openjdk cannot be opened because the developer cannot be verified when installing adb via brew

openjdk cannot be opened because the developer cannot be verified when installing adb via brew

If you’re like me and enjoy the simplicity of installing command line tools using the brew command on macOS, you’ve likely run into one or two cases where Catalina prevents you from running a tool that’s been installed because it hasn’t been verified.

In this case, I’m installing the android developer tools for React Native development and needed both adb and openjdk. I’ve used both of these commands to install them:

  • brew cask install android-platform-tools
  • brew cask install java

This situation is similar to downloading a new Mac app from any developer online. Some developers want to distribute apps without the restrictions placed on them by Apple and can run unsigned code - with some restrictions.

The Solution

The issue is that macOS labels all downloaded binaries with a “quarantine” attribute which tells the system that it should not be run automatically before being explicitly approved by the user.

If you’re installing an app, the sneaky way to allow opening unsigned code is to use Right Click -> Open rather than double clicking on the app icon itself. That’ll allow you to approve removing the quarantine and you can open with a double click next time.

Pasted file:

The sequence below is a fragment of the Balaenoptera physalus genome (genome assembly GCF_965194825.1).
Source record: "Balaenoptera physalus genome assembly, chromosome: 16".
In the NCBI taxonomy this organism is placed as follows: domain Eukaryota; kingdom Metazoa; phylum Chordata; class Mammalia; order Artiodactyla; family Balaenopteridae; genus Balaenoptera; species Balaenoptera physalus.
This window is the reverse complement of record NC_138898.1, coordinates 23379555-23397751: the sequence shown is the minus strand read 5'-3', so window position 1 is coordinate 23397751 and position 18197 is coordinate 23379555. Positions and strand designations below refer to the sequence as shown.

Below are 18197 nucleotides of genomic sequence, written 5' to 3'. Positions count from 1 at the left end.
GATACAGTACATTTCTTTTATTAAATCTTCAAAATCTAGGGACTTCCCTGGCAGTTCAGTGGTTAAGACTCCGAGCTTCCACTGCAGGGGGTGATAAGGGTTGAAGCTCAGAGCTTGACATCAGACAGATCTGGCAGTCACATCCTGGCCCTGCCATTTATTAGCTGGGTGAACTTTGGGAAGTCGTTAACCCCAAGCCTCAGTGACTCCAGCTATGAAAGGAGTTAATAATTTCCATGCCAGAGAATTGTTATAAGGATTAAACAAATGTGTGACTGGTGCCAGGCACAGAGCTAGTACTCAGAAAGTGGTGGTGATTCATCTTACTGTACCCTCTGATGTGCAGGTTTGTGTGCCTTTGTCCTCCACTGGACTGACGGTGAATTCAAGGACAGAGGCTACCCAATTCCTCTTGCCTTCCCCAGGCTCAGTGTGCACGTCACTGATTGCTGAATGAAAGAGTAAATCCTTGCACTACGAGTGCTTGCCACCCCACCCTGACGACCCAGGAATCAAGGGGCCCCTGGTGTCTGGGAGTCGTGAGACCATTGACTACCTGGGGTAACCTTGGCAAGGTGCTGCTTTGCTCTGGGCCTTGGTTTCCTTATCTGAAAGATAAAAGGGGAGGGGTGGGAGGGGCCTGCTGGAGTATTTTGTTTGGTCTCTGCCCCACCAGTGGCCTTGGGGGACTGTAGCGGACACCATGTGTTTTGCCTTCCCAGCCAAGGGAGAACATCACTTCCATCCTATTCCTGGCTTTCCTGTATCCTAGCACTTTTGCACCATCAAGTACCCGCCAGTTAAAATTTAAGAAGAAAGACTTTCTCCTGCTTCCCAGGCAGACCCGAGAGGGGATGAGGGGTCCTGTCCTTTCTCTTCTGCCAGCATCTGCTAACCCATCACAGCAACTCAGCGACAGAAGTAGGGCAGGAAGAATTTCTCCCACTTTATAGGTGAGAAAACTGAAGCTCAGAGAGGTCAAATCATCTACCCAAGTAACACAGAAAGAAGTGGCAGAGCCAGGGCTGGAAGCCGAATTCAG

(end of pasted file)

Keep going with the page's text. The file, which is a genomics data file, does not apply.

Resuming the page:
This even works in some cases with command line tools: you can use the open some/path/to/a/folder from Terminal to open a folder in the finder that contains adb and then right click it to get the standard bypass quarantine prompt.

The JDK is more tricky since it’s a folder and not an application. You can’t just right click to launch it, instead you have to manually remove the quarantine attributes from the folder where it’s been downloaded. You can do this easily in the terminal with this command:

xattr -d /Library/Java/JavaVirtualMachines/adoptopenjdk-13.0.1.jdk

The command line tool xattr is used for modifying or inspecting file attributes on macOS. The -d flag removes an attribute, is the quarantine attribute for unsigned code we discussed earlier and the final argument is the path to the file. Your jdk might have a different version or a different tool might be in an entirely different location.

As usual, quarantine is there to protect your computer from unsigned software. Please ensure you trust the developer you’re running unsigned code from before opening it on your machine.